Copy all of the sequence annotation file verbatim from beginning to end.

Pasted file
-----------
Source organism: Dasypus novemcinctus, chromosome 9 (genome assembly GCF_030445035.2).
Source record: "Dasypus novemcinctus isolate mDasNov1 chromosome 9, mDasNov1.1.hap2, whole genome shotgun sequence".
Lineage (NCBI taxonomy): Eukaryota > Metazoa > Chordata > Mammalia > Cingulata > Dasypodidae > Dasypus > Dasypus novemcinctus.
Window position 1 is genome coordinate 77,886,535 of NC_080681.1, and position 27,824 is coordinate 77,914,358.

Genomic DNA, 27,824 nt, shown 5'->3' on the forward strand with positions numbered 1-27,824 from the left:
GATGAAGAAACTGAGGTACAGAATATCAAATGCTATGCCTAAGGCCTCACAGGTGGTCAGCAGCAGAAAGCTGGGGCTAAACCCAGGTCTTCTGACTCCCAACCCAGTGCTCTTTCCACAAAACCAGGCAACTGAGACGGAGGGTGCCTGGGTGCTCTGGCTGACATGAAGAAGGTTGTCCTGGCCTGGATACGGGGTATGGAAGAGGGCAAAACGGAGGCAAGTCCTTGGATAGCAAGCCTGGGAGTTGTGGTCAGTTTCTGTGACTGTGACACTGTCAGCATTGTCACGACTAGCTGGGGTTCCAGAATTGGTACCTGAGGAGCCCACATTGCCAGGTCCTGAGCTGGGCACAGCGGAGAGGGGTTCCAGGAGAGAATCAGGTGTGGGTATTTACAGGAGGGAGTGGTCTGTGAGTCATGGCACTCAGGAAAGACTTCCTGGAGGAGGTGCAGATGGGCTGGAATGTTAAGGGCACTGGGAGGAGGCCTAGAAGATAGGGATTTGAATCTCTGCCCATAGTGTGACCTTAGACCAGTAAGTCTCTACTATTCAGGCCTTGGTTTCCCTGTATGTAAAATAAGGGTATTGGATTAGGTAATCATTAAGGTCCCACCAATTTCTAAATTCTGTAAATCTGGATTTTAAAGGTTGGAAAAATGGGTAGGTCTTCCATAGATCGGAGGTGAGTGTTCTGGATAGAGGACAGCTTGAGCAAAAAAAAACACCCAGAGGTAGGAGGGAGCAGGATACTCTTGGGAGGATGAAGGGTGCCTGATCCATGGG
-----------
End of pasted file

Source organism: Dasypus novemcinctus, chromosome 9 (genome assembly GCF_030445035.2).
Source record: "Dasypus novemcinctus isolate mDasNov1 chromosome 9, mDasNov1.1.hap2, whole genome shotgun sequence".
Lineage (NCBI taxonomy): Eukaryota > Metazoa > Chordata > Mammalia > Cingulata > Dasypodidae > Dasypus > Dasypus novemcinctus.
Window position 1 is genome coordinate 77,886,535 of NC_080681.1, and position 27,824 is coordinate 77,914,358.

Genomic DNA, 27,824 nt, shown 5'->3' on the forward strand with positions numbered 1-27,824 from the left:
GATGAAGAAACTGAGGTACAGAATATCAAATGCTATGCCTAAGGCCTCACAGGTGGTCAGCAGCAGAAAGCTGGGGCTAAACCCAGGTCTTCTGACTCCCAACCCAGTGCTCTTTCCACAAAACCAGGCAACTGAGACGGAGGGTGCCTGGGTGCTCTGGCTGACATGAAGAAGGTTGTCCTGGCCTGGATACGGGGTATGGAAGAGGGCAAAACGGAGGCAAGTCCTTGGATAGCAAGCCTGGGAGTTGTGGTCAGTTTCTGTGACTGTGACACTGTCAGCATTGTCACGACTAGCTGGGGTTCCAGAATTGGTACCTGAGGAGCCCACATTGCCAGGTCCTGAGCTGGGCACAGCGGAGAGGGGTTCCAGGAGAGAATCAGGTGTGGGTATTTACAGGAGGGAGTGGTCTGTGAGTCATGGCACTCAGGAAAGACTTCCTGGAGGAGGTGCAGATGGGCTGGAATGTTAAGGGCACTGGGAGGAGGCCTAGAAGATAGGGATTTGAATCTCTGCCCATAGTGTGACCTTAGACCAGTAAGTCTCTACTATTCAGGCCTTGGTTTCCCTGTATGTAAAATAAGGGTATTGGATTAGGTAATCATTAAGGTCCCACCAATTTCTAAATTCTGTAAATCTGGATTTTAAAGGTTGGAAAAATGGGTAGGTCTTCCATAGATCGGAGGTGAGTGTTCTGGATAGAGGACAGCTTGAGCAAAAAAAAACACCCAGAGGTAGGAGGGAGCAGGATACTCTTGGGAGGATGAAGGGTGCCTGATCCATGGG